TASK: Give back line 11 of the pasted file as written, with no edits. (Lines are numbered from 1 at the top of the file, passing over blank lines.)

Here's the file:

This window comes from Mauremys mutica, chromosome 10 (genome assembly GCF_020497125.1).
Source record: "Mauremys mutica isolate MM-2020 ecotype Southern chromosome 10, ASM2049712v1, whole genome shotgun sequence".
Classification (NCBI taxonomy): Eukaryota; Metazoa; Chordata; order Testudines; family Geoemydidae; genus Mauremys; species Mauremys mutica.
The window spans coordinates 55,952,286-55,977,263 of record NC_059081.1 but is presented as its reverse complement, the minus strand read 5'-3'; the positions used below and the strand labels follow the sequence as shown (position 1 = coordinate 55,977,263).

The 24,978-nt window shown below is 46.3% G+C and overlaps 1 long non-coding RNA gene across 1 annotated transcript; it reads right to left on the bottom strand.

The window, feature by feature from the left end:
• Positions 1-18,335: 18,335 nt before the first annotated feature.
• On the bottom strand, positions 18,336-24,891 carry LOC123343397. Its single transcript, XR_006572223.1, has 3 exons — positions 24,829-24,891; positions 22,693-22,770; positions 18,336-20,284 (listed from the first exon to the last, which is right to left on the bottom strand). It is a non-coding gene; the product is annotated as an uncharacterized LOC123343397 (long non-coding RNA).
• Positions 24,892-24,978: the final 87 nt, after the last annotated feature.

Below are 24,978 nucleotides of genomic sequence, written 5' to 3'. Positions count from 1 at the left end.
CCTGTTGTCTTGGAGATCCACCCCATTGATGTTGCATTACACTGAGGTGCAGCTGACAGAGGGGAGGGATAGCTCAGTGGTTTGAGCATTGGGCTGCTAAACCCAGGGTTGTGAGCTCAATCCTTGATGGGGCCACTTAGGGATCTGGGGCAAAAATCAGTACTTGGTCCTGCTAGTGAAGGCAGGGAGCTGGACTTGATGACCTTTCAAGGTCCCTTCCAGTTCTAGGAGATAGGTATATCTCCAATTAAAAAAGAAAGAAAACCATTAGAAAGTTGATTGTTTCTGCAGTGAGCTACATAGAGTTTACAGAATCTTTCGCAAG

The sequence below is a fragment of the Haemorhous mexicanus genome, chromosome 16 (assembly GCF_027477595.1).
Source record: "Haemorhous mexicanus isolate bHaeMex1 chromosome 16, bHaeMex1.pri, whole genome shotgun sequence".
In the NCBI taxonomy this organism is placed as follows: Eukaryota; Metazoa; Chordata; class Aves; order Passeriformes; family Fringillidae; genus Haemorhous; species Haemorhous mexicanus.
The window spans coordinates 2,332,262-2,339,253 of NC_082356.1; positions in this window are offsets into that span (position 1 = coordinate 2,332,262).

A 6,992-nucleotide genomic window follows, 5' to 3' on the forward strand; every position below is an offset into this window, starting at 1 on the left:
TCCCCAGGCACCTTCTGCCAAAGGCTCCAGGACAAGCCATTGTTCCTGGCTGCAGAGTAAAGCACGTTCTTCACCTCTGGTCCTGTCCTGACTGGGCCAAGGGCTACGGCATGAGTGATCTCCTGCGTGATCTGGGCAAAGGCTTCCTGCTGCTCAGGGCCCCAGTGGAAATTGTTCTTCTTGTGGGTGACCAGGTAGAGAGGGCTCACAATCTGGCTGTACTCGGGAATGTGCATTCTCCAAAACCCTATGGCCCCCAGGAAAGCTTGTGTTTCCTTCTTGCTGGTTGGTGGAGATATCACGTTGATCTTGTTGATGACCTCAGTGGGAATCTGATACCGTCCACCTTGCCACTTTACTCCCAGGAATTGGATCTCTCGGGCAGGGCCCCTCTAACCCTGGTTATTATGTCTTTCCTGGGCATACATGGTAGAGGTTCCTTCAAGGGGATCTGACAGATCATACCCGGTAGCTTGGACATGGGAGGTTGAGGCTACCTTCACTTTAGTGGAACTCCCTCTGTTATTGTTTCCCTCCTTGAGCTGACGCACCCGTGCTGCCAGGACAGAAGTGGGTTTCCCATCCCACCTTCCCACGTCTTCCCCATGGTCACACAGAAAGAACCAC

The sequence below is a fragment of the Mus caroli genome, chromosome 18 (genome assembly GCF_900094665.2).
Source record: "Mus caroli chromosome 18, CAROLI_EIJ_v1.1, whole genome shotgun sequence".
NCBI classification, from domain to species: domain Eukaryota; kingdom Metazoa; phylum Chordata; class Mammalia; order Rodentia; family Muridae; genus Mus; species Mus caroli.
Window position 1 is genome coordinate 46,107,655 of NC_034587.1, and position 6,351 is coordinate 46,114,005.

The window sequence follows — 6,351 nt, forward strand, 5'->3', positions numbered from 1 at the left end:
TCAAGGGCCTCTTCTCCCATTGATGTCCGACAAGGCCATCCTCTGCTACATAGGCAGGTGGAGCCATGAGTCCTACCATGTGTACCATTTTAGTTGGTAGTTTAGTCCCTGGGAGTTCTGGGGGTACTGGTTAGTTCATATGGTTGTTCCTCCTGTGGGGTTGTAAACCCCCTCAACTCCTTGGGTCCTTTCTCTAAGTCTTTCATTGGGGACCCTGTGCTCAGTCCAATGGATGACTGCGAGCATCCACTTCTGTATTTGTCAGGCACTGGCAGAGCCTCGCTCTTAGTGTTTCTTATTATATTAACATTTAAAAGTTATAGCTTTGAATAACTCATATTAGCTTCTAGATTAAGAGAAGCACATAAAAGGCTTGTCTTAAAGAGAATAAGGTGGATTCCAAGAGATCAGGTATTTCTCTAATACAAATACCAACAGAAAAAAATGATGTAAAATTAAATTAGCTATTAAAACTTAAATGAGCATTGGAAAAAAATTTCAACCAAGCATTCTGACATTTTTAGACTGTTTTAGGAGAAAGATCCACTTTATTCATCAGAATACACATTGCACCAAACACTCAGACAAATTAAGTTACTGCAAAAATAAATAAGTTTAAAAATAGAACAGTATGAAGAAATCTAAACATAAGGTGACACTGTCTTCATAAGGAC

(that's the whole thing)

CCTGTTGTCTTGGAGATCCACCCCATTGATGTTGCATTACACTGAGGTGCAGCTGACAGAGGGGAGGGATAGCTCAGTGGTTTGAGCATTGGGCTGCTAAACCCAGGGTTGTGAGCTCAATCCTTGATGGGGCCACTTAGGGATCTGGGGCAAAAATCAGTACTTGGTCCTGCTAGTGAAGGCAGGGAGCTGGACTTGATGACCTTTCAAGGTCCCTTCCAGTTCTAGGAGATAGGTATATCTCCAATTAAAAAAGAAAGAAAACCATTAGAAAGTTGATTGTTTCTGCAGTGAGCTACATAGAGTTTACAGAATCTTTCGCAAG